Japan’s Nikkei 225 Stock Average rose 0.6 percent to the highest close since December 2007, while the Topix index gained 0.4 percent. Shares climbed as the yen fell to a six-month low against the dollar.
The FTSE Bursa Malaysia Index (FBMKLCI) gained 0.3 percent, heading for a record close. Tenaga Nasional Bhd. jumped by most in five years after the government allowed the electricity producer to raise prices. Singapore’s Straits Times Index rose 0.1 percent.
China’s Shanghai Composite Index advanced 0.7 percent. The nation’s non-manufacturing purchasing managers’ index fell to 56 last month from 56.3 in October, according to a report released today by the National Bureau of Statistics and the China Federation of Logistics and Purchasing. A reading above 50 indicates expansion.
Australia retail sales increased 0.5 percent in October from the previous month, beating economists estimates, while the current-account deficit for the third quarter widened more than forecast. The Reserve Bank of Australia kept its benchmark rate at a record-low 2.5 percent today, in line with the consensus view of all 30 economists surveyed byBloomberg News.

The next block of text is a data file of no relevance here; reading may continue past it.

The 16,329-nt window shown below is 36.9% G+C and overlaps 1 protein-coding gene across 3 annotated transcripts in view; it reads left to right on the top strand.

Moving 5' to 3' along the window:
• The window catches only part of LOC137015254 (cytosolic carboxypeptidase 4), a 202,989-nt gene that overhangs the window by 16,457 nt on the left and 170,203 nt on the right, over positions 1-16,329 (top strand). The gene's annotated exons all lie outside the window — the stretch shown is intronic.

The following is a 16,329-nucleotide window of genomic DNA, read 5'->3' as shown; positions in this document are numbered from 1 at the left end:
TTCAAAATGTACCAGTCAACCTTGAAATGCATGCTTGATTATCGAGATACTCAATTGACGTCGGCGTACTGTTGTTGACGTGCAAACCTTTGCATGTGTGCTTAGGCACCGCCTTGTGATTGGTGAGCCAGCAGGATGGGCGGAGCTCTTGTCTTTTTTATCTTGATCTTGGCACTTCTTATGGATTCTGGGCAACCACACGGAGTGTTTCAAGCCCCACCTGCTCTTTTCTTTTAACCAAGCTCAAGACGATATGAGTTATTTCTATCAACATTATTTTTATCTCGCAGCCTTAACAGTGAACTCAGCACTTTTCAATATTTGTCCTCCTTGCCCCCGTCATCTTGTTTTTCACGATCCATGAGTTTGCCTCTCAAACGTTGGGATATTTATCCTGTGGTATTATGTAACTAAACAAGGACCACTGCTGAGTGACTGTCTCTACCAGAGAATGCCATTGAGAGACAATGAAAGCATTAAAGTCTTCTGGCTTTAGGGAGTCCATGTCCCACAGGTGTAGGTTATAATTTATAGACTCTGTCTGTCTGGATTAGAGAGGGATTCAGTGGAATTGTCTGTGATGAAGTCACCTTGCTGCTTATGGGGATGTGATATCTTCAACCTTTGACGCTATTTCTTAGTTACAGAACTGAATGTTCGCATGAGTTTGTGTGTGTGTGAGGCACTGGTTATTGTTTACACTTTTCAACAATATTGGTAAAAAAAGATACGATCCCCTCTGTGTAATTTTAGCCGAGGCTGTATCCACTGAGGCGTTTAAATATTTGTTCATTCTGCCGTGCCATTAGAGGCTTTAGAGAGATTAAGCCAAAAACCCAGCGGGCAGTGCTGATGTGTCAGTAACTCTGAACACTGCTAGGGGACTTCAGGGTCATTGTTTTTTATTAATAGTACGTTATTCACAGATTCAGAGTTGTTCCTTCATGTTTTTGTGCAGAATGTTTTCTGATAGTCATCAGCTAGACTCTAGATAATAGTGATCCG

The Asia-Pacific equity index jumped 9.5 percent this year through yesterday amid signs the global economy is recovering. It traded at 14 times estimated earnings, the highest level since May, according to data compiled by Bloomberg. That compares with 16.3 on the Standard & Poor’s 500 Index last week and 15.2 for the Stoxx Europe 600 Index.
Futures (SPA) on the S&P 500 Index were little changed today. The U.S. equities benchmark index dropped 0.3 percent yesterday amid data that showed manufacturing unexpectedly climbed last month and retail spending fell on the weekend after Thanksgiving for the first time since 2009.